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Rogers to buy back wireless stake

Mon, 09/13/2004 - 8:00pm
Laura King

Copyright 2004

Daily Deal/The Deal

September 14, 2004 Tuesday

Rogers Communications Inc. is buying back AT&T Wireless Services Inc.'s 34.1 percent stake in Rogers Wireless Communications Inc. for C$1.76 billion ($1.36 billion).

Rogers confirmed in a statement Monday, Sept. 13, that it reached a tentative deal to acquire 48.6 million shares of Rogers Wireless at C$36.37 each, after saying last week that it would help AT&T unload the stake by Sept. 30.

The deal, which was widely expected, will give Rogers about 90 percent of Canada's second-largest mobile-phone company. Bell Mobility is Canada's largest mobile provider, followed by Rogers, Telus Corp. of Burnaby, British Columbia, and Microcell Communications Inc. of Montreal.

Toronto-based Rogers said in its statement that it expected to announce a firm agreement later on Monday after its board had met.

Redmond, Wash.-based AT&T in May rejected a C$31 a share bid by Rogers for the stake but failed to find another buyer. Under a 1999 shareholders agreement, Rogers Communications had the right of first negotiation on the Rogers Wireless stake.

AT&T Wireless, which Cingular Wireless LLC of Atlanta is taking over in a $41 billion deal, announced plans April 28 to sell the stake to pay down some of its $10.4 billion debt.

Analysts at Dominion Bond Rating Service Ltd. said last week that Rogers had only about C$200 million in cash as of June 30 and would have to raise more money to buy the AT&T stake. Rogers did not say how it would fund the purchase.

When it announced Sept. 7 that it would help AT&T Wireless find a buyer for the stake, Rogers said it was considering other moves, including a possible bid for Microcell, which is the target of a C$1.1 billion hostile bid by Telus.

Analyst Eamon Hoey, president of Hoey Associates Telecommunications Consulting Services Inc., said Monday that Rogers is unlikely to bid for Microcell now that it has a deal with AT&T Wireless, but it may consider taking Rogers Wireless private.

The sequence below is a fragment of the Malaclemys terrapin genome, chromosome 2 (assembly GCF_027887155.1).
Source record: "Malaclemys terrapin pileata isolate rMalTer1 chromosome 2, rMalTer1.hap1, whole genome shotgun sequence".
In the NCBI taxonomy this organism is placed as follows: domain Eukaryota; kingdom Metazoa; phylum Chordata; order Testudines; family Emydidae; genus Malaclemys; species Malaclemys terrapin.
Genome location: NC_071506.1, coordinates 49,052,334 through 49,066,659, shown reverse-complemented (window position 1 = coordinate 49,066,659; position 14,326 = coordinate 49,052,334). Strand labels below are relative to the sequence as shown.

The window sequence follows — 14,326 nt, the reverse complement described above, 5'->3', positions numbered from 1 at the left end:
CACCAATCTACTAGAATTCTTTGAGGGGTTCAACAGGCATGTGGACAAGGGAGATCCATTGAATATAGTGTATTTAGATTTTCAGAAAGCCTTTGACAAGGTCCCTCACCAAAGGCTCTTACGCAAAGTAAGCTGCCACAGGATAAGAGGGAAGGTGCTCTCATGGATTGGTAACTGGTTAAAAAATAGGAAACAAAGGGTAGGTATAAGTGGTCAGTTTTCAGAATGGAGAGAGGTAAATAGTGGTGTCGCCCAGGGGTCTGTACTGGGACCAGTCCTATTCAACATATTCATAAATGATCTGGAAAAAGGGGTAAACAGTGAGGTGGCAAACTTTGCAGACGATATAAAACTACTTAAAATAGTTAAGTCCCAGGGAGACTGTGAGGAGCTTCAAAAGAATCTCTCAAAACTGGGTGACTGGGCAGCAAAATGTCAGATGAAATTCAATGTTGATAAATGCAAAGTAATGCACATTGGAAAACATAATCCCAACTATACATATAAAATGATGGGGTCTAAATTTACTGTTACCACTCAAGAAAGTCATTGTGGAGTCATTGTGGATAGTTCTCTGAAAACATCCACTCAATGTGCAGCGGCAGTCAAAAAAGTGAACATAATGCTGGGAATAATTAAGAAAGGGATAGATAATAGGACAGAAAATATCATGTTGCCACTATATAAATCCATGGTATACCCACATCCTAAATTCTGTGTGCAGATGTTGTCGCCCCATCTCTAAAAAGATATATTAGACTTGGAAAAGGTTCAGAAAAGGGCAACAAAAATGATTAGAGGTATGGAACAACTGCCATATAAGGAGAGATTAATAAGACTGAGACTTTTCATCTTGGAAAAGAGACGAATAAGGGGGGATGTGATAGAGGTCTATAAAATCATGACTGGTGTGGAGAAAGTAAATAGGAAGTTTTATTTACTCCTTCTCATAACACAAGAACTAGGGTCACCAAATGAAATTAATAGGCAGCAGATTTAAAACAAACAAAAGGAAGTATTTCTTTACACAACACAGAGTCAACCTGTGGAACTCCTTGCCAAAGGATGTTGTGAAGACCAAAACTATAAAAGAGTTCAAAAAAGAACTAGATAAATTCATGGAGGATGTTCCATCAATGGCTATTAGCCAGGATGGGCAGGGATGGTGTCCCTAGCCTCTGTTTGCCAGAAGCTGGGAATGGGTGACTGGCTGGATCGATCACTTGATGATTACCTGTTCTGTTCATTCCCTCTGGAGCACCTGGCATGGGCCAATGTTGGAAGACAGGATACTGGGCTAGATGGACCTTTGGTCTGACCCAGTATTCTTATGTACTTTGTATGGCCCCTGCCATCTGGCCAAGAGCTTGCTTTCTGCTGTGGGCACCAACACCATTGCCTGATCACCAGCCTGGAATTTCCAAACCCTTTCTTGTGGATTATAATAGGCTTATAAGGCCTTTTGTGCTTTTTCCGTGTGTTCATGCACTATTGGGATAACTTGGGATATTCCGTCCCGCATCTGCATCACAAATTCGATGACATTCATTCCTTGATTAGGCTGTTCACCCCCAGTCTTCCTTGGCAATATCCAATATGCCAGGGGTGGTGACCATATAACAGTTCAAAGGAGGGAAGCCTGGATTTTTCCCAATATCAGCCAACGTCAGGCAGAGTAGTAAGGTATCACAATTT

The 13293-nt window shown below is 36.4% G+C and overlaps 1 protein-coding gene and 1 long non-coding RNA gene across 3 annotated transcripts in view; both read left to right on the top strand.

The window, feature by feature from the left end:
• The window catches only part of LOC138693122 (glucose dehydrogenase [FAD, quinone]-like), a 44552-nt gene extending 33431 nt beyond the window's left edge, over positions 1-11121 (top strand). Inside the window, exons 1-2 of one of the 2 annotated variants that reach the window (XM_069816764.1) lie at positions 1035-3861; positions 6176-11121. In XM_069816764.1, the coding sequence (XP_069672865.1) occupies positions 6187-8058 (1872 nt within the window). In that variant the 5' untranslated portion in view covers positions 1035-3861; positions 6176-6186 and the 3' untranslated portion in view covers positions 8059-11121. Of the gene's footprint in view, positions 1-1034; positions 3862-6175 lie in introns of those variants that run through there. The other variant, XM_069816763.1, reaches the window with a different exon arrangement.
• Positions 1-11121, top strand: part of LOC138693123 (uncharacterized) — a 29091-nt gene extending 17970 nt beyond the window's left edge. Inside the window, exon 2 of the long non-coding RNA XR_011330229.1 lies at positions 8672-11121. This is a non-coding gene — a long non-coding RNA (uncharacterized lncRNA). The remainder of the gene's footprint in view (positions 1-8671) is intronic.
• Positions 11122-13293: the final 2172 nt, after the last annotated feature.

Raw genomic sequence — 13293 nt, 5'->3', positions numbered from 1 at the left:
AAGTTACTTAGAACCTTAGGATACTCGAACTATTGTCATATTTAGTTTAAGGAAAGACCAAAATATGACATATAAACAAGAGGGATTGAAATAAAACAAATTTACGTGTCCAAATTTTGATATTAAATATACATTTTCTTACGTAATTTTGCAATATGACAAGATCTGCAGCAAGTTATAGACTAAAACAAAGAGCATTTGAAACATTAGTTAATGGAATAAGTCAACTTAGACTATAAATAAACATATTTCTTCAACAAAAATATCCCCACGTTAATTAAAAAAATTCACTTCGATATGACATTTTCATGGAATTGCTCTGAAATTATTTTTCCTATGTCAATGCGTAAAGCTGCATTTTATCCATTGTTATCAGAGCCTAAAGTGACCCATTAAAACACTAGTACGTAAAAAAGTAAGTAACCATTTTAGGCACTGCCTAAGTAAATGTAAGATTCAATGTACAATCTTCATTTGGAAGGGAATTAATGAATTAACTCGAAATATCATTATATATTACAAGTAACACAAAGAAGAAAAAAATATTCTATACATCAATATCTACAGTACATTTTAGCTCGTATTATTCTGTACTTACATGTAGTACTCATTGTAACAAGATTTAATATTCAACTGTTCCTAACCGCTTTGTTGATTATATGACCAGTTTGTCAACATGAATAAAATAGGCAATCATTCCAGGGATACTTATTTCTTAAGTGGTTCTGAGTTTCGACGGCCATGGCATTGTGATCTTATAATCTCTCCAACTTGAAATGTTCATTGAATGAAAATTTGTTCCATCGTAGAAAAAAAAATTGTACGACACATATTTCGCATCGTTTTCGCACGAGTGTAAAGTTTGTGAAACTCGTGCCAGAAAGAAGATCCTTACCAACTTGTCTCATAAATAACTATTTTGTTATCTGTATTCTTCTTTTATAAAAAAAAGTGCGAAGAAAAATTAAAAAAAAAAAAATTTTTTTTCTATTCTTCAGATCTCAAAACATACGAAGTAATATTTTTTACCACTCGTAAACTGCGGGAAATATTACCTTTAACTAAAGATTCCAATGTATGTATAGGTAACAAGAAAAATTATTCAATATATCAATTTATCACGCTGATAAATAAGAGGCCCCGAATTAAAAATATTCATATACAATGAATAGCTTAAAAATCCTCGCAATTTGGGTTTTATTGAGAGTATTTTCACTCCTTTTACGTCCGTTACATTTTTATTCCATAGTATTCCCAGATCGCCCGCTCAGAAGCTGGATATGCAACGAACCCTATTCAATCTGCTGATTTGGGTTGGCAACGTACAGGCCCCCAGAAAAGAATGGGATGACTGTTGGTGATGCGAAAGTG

Rogers Communications already owns 56 percent of Rogers Wireless. The remaining 9.9 percent is publicly owned. Rogers Communications is Canada's second-biggest cable company and owns Major League Baseball's Toronto Blue Jays and the Rogers Video chain of stores.

Rogers Wireless stock traded up C$2.71 to C$40 on the Toronto Stock Exchange Monday. Rogers Communications traded up C$1.27 to C$24.81.

The implications of the stock buy-in for Microcell were not yet clear. Telus launched a hostile bid for Microcell in May and has extended its offer several times in recent months, while the target has sought a white knight. Despite the delay and maneuvering, many had seen Telus as the lead bidder.

"Rogers is not under the same pressure [to acquire Microcell] that Telus is under," said Mark Quigley of Yankee Group.

Telus relies on wireless and digital subscriber lines to offset flat growth prospects in its wireline business.

Rogers Wireless, however, isn't saddled by a wireline operation. While Rogers' cable business has felt some pressure from satellite providers, Quigley said, it can look to consumer voice services for growth as the markets for cable and Internet telephony develop.

Microcell's broadband wireless unit, Inukshuk Internet Inc., could prove a wild card. The unit has attracted the attention of mobile-phone pioneer Craig McCaw, who has invested in broadband wireless. He took a position in Microcell in August through Clearwire Corp. of Kirkland, Wash., which invested $160 million in a private placement that will give Inukshuk ammunition to pursue buyouts.

Inukshuk might prove alluring to Rogers, which has significant broadband offerings, if Rogers could come to terms with Microcell and McCaw.

"A less heralded but still significant asset of Microcell is Inukshuk's holdings of [wireless broadband] licenses in 12 of Canada's 13 regions," said Jim Wiesenberg of Phoenix investment bank Carmichael & Co. LLC. "Besides gaining more market share as a conventional wireless services provider, [Rogers] could really plow virgin ground with a superbroadband wireless services extension to its current wired and wireless offerings."

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